There can be no more stirring a start to a race than being led across the turf by a pipe band under the looming presence of Britain's highest mountain.
All morning the rain had come and gone in fits and starts with the cloud shrouding Ben Nevis from just over halfway up. Hillwalkers making an early start could be seen snaking along the side of the mountain and heading up into the precipitation. By the time the pre-race announcements were being made and we were being piped to the start though the reports from the summit were of blue skies and very little wind. You couldn't ask for more.
You know what you've signed up for - "The most daunting hill race in Scotland, with the roughest toughest descent" - but even so the first mile and a bit on tarmac, and even the initial gently rising path, lulls you somewhat into a false sense of security. Before long though your pulse quickens, heavy breaths fill your lungs and your run turns to a walk; then your hands are on your knees and the rocky steps of the tourist track extend relentlessly up and ahead.
With this year's outlawing of the grassy bank we're spared the brutally steep climb that the traditional route entails, although the respite feels anything but and after crossing the burn it's straight up through leg sapping scree and boulder as usual.
I feel like I'm holding my own here, not going through the field either backwards or forwards and always moving, my legs yearning for the plateau and the eventual summit. After one hour, race leader, Finlay Wild, comes hurtling out of the cloud and ploughs past me through the scree; and gradually more and more runners are drip-fed from the summit, the lactic drained from their legs and gravity pulling them to the valley below. I take some comfort knowing that I can't be far off now but there's still some climbing to do and even the plateau, when reached, involves dodging outgoing runners and walkers with their sticks while struggling for balance and picking through the rocks.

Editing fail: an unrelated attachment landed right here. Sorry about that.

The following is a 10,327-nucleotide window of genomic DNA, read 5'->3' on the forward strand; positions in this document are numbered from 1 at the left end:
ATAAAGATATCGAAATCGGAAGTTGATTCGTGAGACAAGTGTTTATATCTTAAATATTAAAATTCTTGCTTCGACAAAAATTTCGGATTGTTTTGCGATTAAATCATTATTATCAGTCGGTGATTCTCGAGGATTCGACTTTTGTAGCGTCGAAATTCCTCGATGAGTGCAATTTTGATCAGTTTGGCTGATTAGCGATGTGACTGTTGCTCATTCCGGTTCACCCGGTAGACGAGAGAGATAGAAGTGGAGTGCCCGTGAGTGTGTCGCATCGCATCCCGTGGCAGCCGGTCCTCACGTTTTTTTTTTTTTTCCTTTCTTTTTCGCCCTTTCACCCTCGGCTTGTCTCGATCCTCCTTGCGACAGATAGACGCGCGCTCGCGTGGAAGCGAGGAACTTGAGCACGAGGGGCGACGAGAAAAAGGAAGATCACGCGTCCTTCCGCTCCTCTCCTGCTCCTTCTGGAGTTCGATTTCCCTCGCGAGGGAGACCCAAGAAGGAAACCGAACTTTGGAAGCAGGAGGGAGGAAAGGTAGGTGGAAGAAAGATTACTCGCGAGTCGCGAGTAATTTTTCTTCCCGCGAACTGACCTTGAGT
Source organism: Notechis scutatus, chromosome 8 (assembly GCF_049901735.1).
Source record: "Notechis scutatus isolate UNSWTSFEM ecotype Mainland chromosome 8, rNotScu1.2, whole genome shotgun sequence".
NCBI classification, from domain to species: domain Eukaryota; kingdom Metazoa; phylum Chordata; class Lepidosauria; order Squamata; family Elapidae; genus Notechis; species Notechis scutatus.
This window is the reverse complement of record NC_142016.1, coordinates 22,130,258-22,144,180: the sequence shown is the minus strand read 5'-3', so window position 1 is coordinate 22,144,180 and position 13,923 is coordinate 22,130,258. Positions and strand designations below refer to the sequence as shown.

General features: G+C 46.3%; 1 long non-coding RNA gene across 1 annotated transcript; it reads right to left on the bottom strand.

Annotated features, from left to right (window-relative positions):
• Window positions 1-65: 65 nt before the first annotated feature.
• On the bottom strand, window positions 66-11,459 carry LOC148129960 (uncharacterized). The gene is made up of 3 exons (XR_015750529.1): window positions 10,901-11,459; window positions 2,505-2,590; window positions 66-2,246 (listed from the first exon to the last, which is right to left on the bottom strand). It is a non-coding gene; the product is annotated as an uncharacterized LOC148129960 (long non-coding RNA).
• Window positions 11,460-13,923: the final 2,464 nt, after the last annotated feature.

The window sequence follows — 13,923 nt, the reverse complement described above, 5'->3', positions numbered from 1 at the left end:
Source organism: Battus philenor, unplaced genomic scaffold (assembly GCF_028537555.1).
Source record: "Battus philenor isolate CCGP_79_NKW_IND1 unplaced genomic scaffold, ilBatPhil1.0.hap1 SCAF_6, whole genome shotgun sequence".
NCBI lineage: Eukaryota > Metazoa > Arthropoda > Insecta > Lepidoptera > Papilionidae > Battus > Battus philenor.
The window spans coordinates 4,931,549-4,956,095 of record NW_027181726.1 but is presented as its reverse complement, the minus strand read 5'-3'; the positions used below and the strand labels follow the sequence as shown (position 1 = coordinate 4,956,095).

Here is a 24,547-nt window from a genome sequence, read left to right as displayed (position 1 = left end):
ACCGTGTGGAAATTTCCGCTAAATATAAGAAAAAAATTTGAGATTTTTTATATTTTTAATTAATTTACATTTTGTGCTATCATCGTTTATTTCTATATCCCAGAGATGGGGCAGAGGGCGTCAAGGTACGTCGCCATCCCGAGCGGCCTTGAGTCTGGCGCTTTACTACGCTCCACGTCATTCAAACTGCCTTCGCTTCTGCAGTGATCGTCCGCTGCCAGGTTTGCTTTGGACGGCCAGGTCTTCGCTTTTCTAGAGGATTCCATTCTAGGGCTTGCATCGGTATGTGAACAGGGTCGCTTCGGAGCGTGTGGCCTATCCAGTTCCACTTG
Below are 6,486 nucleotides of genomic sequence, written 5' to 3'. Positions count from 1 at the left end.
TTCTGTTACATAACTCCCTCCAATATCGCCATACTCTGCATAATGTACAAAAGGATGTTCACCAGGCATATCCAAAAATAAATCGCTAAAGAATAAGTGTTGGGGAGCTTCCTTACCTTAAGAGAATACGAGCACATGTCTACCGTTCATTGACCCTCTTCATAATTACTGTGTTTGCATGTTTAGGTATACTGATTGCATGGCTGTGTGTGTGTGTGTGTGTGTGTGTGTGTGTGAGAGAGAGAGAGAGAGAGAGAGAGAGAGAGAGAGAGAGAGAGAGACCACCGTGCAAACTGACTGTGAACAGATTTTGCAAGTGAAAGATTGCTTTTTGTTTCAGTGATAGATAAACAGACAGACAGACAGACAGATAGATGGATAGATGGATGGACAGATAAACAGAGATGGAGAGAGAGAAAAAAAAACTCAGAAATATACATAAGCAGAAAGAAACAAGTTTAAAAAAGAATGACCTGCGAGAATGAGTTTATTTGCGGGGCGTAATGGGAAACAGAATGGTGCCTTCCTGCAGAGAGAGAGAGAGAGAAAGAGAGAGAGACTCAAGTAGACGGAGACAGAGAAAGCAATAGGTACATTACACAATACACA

With the summit conquered the return journey begins and it's like a different sport. Loose rocks on the way up become treacherous on the way down with one false step liable to send you crashing down. I get the benefit, for about 500m or so, of another runner in front of me punching a hole in the walker/runner obstacles and plotting a route for me to follow, but he's soon away and gradually descenders extraordinaire come past at ever increasing speed. It's not until the burn is reached that I start to hold my own again and don't lose any more places from here to the finish despite a few "knee trembles" (see Leon Smith, Rio 2016) when I hit the occasional flat.
Despite having just run to the roof of the British Isles it is undoubtedly the tiny inclines on the return journey over the tarmac road that I find the most difficult to climb. My legs are like bags of Bavarian pork jelly and ironically, for a road runner, it is here that I lose the 28s that would have seen me home in sub-2 hours. The run around the grass of Claggan Park is purgatory too and I hear "70 in" as I cross the line relieved to be stationary once more.